Transferring knowledge from one part of the organization to another is at the heart of knowledge management. But a general call to encourage more knowledge sharing or transfer is not very effective because there are many ways to transfer knowledge. You need to be sure that you are investing in the best method for what you want to accomplish. There are two questions that influence the choice of method.
- What is the transfer problem you are trying to solve? For example, do you want to:
- transfer the knowledge that has been learned in one project to other projects?
- transfer the knowledge of a retiring expert to his/her successor?
- transfer the knowledge gained from a critical event, such as the loss of a contract?
- What type of knowledge do you want to transfer?
- Explicit – is “know what,” the facts and algorithms that can be written down so others can both understand and make use of the knowledge. Examples are SOPs, job aids, and well-documented process steps.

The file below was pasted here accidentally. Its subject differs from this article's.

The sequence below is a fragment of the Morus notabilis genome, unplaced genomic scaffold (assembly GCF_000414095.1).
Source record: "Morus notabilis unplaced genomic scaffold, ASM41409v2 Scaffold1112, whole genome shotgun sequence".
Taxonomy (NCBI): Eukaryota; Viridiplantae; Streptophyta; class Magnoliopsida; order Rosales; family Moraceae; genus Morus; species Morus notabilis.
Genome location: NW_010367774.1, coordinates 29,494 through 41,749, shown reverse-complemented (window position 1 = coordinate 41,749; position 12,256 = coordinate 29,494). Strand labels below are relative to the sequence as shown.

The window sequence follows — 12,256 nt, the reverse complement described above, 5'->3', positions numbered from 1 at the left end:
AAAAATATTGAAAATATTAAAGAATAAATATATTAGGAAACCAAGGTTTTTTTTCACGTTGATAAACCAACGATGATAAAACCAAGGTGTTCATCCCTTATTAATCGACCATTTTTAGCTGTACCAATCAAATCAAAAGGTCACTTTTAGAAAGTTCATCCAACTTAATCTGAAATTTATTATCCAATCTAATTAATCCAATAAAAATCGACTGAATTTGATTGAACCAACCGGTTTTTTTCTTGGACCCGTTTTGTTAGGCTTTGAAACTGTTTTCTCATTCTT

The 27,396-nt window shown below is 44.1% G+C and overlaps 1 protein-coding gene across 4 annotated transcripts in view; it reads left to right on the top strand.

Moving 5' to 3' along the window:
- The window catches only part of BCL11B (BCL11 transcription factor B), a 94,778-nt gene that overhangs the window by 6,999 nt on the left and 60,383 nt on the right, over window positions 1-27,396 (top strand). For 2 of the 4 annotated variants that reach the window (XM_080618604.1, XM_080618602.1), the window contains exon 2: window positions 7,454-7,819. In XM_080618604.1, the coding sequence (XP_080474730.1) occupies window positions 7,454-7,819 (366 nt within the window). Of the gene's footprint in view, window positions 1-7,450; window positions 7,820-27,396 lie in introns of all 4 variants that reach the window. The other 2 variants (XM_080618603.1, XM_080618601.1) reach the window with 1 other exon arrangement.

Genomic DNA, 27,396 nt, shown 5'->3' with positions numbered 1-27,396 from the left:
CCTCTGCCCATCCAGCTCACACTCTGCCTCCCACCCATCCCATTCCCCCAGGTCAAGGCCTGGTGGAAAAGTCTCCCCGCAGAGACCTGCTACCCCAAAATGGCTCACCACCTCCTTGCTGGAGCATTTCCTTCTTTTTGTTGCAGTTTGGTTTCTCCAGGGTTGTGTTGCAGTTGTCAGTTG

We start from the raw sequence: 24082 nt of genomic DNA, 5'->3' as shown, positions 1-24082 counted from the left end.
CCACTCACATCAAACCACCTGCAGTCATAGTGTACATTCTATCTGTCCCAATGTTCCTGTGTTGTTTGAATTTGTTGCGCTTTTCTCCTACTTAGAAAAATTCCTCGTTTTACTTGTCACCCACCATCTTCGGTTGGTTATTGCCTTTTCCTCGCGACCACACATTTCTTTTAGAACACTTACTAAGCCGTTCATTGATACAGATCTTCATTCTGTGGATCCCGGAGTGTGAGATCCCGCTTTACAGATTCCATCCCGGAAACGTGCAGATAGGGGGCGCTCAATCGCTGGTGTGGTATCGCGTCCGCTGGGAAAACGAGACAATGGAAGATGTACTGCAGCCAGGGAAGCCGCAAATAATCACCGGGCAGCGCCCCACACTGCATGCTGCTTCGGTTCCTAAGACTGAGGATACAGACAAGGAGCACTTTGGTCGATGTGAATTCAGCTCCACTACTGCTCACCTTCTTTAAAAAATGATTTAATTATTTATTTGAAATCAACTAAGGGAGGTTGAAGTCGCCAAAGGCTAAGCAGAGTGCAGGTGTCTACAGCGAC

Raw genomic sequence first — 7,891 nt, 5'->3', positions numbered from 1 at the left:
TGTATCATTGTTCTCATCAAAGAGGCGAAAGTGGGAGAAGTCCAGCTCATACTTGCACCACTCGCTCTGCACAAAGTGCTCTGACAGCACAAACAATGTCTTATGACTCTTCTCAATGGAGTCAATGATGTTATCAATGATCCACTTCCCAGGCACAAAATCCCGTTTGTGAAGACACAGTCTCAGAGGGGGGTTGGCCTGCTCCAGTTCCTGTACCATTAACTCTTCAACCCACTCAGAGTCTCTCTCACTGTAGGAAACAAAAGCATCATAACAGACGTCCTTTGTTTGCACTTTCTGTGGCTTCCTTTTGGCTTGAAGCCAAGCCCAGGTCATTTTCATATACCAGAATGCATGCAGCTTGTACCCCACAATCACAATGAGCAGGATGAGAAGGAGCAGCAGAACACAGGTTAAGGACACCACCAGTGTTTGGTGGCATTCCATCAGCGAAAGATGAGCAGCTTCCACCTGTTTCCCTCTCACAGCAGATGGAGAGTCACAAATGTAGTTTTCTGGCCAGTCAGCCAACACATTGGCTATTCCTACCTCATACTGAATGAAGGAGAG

- Implicit – is ‘know how” A professor or a book can teach you the “know what,” but “know how” is learned through experience. A skilled interviewer can ask the right questions to make the “know how,” that is in someone’s head, explicit enough that others could use it, for example, the rules of thumb the person uses, insights about a difficult client, short cuts to use in fixing a troublesome machine, etc.
- Tacit – is deep knowledge, what a person knows, but often can not articulate; it is what is often referred to as judgment. Tacit knowledge can only be learned through observation of a master or being coached by a master. Examples of tacit knowledge are, what makes one speaker engaging and another less so, how a conductor acts to get the best from an orchestra, what a skilled facilitator does to help a group reach agreement.
Attached is a abbreviated version of a Knowledge Transfer Framework I have built for working with my own clients. It starts in Column 1 with a list of knowledge transfer needs that I frequently hear from clients. Column 2 lists the type of knowledge associated with each need. Column 3 outlines how that type of knowledge can be harvested and Column 4 outlines how it can be transferred to others.
Harvesting knowledge is only the first step in knowledge transfer. Once it is harvested there must still be a process in place to make it available to those that need it. An if it is tacit knowledge there needs to be an additional process to assist those that need it to internalize it. However, in the most efficient and well designed transfer processes, harvesting, making available, and internalizing can occur simultaneously.